To provide 6G system designers maximum flexibility when designing and evaluating candidate waveform, the VSA in a test bed should provide many options for waveforms and frame structures. Keysight’s VSA software has a frame definition panel that enables analyzing both periodic and burst type signals (see Figure 1). If the signal is burst, the automatic mode detects the frame boundaries. The user can also design and specify each part of the frame allocation, adding them in Frame Parts and specifying the configuration and location in the frame. If an allocation is repeated within the frame, a repetition structure can be defined as a repeat pattern. An allocation summary provides an overview for each allocation in the frame.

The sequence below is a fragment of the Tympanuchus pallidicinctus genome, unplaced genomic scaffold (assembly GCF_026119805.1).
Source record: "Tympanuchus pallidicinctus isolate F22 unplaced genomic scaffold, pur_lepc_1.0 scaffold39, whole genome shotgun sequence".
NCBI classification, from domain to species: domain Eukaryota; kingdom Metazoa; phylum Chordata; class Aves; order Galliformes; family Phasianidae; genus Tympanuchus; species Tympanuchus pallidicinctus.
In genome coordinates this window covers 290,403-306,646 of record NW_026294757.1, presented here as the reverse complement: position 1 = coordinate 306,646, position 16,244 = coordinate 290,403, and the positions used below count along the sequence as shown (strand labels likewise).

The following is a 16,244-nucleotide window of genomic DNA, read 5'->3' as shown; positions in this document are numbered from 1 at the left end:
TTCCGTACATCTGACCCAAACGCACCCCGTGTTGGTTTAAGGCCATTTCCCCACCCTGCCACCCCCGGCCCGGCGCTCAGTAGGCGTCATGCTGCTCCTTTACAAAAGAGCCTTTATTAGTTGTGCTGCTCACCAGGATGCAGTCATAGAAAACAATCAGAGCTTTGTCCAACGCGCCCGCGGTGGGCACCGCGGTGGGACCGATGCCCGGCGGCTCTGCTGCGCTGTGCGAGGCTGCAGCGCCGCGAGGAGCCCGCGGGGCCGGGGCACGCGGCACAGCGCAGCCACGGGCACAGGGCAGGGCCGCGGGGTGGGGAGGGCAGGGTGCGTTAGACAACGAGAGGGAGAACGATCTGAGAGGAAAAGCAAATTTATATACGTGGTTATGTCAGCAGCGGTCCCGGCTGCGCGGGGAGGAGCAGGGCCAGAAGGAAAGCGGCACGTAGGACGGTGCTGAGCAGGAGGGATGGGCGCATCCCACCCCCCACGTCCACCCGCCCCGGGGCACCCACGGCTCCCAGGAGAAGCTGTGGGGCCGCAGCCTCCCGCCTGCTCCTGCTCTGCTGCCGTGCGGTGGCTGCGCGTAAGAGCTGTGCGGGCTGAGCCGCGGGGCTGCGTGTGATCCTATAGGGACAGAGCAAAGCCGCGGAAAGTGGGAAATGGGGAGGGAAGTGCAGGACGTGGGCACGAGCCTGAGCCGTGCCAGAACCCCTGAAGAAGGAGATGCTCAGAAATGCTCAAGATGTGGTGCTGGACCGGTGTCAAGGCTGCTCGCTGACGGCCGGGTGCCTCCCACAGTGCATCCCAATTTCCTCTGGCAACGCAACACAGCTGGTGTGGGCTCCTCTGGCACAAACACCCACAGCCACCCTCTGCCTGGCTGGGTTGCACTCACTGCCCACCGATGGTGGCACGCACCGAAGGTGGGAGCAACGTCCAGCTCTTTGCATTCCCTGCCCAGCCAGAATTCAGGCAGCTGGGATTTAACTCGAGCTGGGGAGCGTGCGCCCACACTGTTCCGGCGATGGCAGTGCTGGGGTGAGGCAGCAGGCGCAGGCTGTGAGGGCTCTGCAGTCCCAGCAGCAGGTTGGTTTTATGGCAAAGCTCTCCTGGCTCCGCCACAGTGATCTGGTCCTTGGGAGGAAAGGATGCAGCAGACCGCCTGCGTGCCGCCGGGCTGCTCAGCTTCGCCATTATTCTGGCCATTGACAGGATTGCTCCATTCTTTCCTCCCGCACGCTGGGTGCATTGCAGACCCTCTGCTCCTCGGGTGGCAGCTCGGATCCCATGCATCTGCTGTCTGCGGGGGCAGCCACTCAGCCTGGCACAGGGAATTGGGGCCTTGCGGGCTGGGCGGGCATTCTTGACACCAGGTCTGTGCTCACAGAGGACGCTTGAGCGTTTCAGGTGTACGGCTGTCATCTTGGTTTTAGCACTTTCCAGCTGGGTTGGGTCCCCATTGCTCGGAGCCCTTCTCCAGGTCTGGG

Figure 1. Exploring 6G candidate waveforms requires the capability to change the frame structure.


Figure 2. Assessing waveforms requires options for measuring EVM, e.g., individual or all component carriers.

The VSA measurement control panel (see Figure 2) defines how the EVM measurements will be performed, i.e., for all component carriers or individual component carriers. The Overall Allocation Control enables selecting which parts of the frame allocation to include in the EVM measurement calculation, as well as which parts of the frame allocation will be used for synchronization and channel estimation. For example, from the measurement control panel, a user may choose only the data frame allocation for the EVM measurement calculation, while the preamble is used for synchronization and the pilot for channel estimation.